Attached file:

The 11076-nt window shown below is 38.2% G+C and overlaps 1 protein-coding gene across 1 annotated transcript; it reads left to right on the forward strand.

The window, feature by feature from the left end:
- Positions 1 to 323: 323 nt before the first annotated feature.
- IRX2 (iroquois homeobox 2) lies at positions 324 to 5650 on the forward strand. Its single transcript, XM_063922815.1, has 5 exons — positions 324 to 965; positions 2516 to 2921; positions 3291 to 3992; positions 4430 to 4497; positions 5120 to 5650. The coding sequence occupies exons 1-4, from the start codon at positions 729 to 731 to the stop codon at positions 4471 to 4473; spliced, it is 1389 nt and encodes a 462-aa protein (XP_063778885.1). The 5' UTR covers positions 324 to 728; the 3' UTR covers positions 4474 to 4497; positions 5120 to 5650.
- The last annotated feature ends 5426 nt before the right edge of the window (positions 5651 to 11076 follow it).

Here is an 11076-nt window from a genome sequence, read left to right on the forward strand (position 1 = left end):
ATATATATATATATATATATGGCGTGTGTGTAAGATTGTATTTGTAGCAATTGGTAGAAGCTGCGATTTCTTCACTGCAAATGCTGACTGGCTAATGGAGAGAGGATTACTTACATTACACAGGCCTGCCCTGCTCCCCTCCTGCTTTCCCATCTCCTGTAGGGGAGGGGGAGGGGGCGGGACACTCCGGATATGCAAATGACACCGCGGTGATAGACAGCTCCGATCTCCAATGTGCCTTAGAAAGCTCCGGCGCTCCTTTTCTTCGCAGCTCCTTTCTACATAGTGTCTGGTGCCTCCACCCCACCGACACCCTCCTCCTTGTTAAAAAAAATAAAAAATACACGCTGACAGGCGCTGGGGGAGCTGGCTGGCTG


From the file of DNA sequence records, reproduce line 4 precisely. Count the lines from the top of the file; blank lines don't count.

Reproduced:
- IRX2 (iroquois homeobox 2) lies at positions 324 to 5650 on the forward strand. Its single transcript, XM_063922815.1, has 5 exons — positions 324 to 965; positions 2516 to 2921; positions 3291 to 3992; positions 4430 to 4497; positions 5120 to 5650. The coding sequence occupies exons 1-4, from the start codon at positions 729 to 731 to the stop codon at positions 4471 to 4473; spliced, it is 1389 nt and encodes a 462-aa protein (XP_063778885.1). The 5' UTR covers positions 324 to 728; the 3' UTR covers positions 4474 to 4497; positions 5120 to 5650.